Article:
During the first weekend of March Madness (March 14-17), more than 11,000 Texans attempted more than 70,000 sports betting transactions on legal sportsbook apps in neighboring states. All were blocked.
GeoComply, the leading location-services company in the gaming industry, published this data after the first two rounds of the tournament, concluding that many Texans want to bet on sports and want to do so legally.
Louisiana the target for most of Texas’ blocked sports betting transactions
During the 2022 NFL season, Louisiana online sportsbooks were the target for most Texans’ blocked transactions. In similar proportions, GeoComply identified that during the first two rounds of the NCAA men’s basketball tournament, 35% of all geolocation checks were sent to Louisiana sportsbook apps.
Heat map data shows the major metropolitan areas in the state, led by Dallas-Fort Worth and Houston, attempting the vast majority of these blocked transactions. While it doesn’t indicate which Texas regions attempted to place their bets in which legal markets, previous geodata from the NFL season showed that thousands of east Texans attempted to access Louisiana and Arkansas apps first from within Texas and then after crossing the border into those states.
Will Texas’ March Madness success spur more blocked transactions?
As the second week of March Madness kicks off with two Texas teams (the Longhorns and Cougars) in a good position to advance deeper in the tournament, how will this influence the amount of sports wagers attempted through other states’ sportsbook apps?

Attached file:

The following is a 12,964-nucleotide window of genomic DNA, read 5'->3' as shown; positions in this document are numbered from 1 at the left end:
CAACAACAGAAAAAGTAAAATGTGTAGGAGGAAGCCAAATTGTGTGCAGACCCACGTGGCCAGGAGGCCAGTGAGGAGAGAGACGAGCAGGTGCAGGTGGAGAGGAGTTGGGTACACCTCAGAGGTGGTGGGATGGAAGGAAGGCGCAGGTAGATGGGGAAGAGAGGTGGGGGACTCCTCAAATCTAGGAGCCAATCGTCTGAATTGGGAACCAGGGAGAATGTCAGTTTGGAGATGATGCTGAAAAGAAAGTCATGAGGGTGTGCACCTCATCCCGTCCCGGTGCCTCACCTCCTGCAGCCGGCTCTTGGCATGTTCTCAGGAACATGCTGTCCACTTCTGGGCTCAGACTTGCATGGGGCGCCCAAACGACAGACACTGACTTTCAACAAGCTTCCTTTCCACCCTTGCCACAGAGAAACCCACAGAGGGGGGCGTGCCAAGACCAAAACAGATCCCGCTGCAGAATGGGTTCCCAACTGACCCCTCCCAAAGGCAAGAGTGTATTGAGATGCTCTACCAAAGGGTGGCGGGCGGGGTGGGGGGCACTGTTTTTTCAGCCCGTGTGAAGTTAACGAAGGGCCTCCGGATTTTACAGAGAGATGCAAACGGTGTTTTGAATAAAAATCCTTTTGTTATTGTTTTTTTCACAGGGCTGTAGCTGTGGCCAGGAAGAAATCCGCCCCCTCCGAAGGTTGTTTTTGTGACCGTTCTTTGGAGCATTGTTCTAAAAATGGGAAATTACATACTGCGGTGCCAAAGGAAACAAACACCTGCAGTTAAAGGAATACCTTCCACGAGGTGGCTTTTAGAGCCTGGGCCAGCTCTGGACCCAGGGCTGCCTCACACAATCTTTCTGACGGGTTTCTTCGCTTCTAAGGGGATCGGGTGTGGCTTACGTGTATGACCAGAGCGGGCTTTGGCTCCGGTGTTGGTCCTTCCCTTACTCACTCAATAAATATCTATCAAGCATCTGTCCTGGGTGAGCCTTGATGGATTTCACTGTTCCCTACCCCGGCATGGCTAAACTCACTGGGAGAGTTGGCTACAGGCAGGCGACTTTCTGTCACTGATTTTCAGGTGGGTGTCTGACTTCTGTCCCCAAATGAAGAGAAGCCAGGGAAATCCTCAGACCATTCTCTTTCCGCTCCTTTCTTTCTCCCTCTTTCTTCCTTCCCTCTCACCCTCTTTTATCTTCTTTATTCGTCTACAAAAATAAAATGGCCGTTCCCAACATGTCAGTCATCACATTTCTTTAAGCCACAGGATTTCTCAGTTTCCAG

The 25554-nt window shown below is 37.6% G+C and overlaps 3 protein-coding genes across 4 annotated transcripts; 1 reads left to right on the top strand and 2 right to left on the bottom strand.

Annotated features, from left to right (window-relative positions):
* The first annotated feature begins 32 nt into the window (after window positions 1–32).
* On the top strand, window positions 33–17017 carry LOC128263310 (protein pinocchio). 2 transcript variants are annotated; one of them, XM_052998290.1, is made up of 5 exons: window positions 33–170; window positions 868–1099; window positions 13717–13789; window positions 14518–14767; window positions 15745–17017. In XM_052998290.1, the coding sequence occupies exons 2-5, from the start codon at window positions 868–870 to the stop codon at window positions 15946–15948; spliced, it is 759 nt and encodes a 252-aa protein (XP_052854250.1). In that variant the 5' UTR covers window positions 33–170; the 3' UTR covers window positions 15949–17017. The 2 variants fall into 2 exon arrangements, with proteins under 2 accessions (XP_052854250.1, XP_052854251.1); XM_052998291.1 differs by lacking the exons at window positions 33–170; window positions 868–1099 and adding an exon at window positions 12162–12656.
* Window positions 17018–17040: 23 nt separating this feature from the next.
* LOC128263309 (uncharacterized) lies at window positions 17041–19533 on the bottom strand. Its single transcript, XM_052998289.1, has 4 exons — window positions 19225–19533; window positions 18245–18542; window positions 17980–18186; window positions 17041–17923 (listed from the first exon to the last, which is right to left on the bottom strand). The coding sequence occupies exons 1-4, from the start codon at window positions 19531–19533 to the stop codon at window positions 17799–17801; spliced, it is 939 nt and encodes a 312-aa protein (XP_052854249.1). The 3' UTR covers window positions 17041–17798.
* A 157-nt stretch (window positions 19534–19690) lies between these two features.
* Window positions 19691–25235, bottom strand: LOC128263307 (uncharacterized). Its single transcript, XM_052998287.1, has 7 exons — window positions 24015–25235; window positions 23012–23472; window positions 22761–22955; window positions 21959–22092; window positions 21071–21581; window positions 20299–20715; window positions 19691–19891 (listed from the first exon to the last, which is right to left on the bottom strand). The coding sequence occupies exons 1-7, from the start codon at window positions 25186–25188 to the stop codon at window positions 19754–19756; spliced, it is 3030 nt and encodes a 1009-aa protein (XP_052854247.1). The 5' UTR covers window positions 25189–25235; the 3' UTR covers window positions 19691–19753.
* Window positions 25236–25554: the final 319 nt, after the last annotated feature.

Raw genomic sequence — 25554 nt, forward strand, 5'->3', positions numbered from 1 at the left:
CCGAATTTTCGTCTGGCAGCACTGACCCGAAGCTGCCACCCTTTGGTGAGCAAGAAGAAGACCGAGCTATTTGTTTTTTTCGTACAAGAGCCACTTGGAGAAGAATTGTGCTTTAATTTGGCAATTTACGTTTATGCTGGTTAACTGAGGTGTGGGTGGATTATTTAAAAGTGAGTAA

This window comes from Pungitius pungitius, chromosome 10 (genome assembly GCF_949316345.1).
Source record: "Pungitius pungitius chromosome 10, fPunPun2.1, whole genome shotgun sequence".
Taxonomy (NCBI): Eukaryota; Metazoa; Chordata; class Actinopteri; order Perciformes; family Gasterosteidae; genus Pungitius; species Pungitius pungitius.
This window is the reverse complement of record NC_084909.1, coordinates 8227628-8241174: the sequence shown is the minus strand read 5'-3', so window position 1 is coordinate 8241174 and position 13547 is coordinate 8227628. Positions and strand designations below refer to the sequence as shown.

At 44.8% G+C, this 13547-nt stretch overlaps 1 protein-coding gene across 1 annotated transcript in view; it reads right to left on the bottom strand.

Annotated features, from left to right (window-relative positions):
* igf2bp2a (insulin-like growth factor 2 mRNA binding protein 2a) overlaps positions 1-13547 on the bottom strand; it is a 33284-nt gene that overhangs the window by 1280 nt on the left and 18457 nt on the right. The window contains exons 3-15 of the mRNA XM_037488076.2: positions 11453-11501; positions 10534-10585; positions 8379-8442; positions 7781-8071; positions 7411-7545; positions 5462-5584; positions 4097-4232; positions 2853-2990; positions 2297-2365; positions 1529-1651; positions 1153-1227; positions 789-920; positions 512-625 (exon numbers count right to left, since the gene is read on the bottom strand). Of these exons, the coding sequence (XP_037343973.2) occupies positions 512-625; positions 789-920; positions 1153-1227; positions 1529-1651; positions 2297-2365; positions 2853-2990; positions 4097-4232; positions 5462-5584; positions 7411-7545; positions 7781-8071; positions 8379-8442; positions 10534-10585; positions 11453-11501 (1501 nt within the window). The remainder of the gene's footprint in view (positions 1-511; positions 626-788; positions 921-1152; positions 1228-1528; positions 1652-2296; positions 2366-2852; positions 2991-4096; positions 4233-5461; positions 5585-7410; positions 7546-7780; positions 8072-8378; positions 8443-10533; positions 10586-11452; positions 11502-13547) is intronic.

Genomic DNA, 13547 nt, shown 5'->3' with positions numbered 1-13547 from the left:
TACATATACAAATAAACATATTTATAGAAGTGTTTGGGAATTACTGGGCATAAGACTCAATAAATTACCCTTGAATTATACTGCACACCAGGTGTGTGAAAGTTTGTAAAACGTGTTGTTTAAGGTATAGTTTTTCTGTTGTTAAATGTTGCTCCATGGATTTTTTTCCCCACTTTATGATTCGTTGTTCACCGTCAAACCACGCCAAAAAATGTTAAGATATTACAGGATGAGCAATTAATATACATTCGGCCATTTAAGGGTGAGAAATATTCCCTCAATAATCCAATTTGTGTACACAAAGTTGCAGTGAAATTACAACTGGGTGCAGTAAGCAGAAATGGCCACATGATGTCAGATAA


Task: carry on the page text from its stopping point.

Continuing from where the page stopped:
The sheer drop in the number of games from one week to the next could easily pull the total amount of blocked transactions down despite good odds to advance for Texas teams.
Houston and UT continue their runs Friday. Houston has the early game (6:15 p.m.), while UT plays late (8:45 p.m.).
Where does Texas online sports betting stand
The Texas House State Affairs Committee has heard arguments on Texas online sports wagering legislation, leaving current draft legislation pending to consider amendments and clarify committee concerns.
The Texas Senate has referred similar legislation to the Senate State Affairs Committee, where it awaits a hearing. The House and Senate bills require constitutional amendments, necessitating two-thirds majorities in both chambers before being placed on the November 2023 ballot.
Should a Texas sports betting law receive Texas voters’ approval, bettors in the Lone Star State will be looking at a year at least before online sports betting launches in Texas.